Chemical Imaging of Coal Speciation within Chinese Outcrop Coals Using Time-of-Flight Secondary Ion Mass Spectrometry (TOF-SIMS) and Scanning Transmission X-Ray Microscopy (STXM)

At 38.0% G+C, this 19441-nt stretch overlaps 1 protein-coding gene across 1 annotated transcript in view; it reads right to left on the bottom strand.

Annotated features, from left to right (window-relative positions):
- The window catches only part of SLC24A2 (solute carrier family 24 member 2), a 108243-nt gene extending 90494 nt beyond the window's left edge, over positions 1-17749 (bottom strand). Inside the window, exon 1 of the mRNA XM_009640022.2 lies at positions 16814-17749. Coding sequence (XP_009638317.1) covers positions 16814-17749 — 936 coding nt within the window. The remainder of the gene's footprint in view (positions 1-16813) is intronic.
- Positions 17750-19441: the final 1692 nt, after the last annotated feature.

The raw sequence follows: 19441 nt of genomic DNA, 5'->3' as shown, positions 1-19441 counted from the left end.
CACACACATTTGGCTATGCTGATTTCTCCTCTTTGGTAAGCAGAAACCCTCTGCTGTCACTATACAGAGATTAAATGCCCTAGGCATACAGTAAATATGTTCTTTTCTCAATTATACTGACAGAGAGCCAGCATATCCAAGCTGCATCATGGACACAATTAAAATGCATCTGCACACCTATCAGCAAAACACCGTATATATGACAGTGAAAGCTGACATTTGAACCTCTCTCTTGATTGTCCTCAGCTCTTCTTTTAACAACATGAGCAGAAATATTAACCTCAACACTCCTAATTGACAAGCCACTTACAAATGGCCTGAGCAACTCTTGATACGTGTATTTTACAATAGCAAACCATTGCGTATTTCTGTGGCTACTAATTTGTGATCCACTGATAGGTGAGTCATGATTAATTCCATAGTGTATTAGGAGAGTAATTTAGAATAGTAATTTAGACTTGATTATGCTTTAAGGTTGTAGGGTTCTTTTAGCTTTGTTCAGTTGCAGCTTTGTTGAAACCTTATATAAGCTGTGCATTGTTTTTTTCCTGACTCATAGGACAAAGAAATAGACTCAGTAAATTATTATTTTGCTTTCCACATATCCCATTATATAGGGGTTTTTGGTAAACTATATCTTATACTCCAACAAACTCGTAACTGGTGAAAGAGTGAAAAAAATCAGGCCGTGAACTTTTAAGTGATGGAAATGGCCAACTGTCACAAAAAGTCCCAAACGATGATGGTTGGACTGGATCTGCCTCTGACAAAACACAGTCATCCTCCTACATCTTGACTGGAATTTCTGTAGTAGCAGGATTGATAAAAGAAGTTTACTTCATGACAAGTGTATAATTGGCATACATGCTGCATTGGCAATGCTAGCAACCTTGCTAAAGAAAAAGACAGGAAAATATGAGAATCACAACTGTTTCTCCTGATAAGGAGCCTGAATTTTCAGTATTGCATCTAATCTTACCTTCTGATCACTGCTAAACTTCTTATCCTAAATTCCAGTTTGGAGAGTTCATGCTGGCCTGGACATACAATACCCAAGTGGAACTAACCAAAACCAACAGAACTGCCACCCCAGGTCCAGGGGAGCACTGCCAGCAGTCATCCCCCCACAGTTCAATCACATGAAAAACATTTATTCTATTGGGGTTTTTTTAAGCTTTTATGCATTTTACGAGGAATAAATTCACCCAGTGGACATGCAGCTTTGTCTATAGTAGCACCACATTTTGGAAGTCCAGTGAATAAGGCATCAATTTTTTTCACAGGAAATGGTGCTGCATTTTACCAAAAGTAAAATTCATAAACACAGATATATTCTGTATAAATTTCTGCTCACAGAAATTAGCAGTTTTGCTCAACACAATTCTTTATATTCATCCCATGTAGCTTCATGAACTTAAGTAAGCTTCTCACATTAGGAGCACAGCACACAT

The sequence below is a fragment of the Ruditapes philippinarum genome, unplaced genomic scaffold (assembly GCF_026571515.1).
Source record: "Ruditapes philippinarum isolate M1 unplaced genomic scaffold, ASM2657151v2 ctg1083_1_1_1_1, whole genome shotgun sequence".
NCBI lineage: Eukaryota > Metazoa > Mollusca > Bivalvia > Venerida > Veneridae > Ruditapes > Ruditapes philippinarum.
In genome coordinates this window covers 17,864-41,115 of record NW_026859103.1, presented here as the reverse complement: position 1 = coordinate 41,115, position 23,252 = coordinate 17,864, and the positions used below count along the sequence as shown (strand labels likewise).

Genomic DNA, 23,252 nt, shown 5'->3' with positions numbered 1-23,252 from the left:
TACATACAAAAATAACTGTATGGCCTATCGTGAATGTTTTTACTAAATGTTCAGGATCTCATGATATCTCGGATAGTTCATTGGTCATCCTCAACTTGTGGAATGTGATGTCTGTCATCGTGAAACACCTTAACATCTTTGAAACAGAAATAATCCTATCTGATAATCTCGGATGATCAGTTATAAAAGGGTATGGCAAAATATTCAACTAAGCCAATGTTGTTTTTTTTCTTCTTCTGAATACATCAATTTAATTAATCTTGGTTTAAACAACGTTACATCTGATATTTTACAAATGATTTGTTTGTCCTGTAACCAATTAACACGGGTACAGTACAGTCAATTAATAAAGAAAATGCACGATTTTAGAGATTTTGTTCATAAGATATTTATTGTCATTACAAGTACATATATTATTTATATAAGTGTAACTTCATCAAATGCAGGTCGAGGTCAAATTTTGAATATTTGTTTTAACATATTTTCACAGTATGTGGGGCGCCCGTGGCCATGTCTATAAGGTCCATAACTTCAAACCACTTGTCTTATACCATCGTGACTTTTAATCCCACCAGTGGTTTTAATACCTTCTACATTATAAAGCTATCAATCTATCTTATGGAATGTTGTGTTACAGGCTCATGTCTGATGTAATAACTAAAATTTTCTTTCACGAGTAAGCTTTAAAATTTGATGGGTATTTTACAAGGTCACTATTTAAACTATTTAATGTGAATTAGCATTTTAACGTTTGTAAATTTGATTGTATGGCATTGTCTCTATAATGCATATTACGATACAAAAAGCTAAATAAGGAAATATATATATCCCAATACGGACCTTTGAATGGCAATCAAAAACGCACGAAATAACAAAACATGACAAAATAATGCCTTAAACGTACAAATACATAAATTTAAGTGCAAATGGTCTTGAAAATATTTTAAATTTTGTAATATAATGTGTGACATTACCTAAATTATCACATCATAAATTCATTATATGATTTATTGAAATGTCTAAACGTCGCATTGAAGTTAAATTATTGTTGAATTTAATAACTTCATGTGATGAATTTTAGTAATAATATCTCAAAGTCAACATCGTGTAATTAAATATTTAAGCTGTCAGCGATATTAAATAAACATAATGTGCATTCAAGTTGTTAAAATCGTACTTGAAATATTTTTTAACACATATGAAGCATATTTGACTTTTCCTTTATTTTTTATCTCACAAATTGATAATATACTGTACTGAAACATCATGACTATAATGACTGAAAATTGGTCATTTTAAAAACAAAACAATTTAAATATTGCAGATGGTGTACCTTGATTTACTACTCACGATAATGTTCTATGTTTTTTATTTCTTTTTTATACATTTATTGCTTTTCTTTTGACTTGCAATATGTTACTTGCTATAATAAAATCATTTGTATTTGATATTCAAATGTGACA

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The study of combustion of Chinese outcrop coal has shed light on potential diseases that are found to be at high incidences in villages within the Chinese province of Guizhou. The important endemic disease of interest is skeletal fluorosis. It is believed that outcrop coals used for cooking and heating within homes of poor villagers leads to exposure of fluorine and other toxins that create a higher incidence of disease. Chemical imaging of outcrop coals samples was first performed using time-of-flight secondary ion mass spectrometry (TOF-SIMS) in order to determine speciation within the coals. Coal samples were cut and polished until a mirror-like surface was achieved. The analyses revealed that fluorine is chemically associated with aluminosilicates, specifically muscovite, which is a common aluminosilicate in nature. Reference materials were analyzed to confirm the presence of aluminosilicates in the coal. Sulfur was found to exist in three different forms within the coals: elemental sulfur, organic sulfates, and pyrite. Scanning transmission X-ray microscopy (STXM) was utilized to analyze the different carbon species present with the outcrop coals. The results of the outcrop coals revealed that there were three different forms of carbon detectable in the near edge x-ray absorption fine structure (NEXAFS) spectra: aromatics, carboxylics, and carbonates. The chemical images of the outcrop coals reveal that carboxylics appear to be the dominate species within the coals. This was confirmed using TOF-SIMS. Coal reference materials from Canada and the United States were analyzed for comparative purposes, and they revealed that the dominating carbon species in North American coal were aromatics.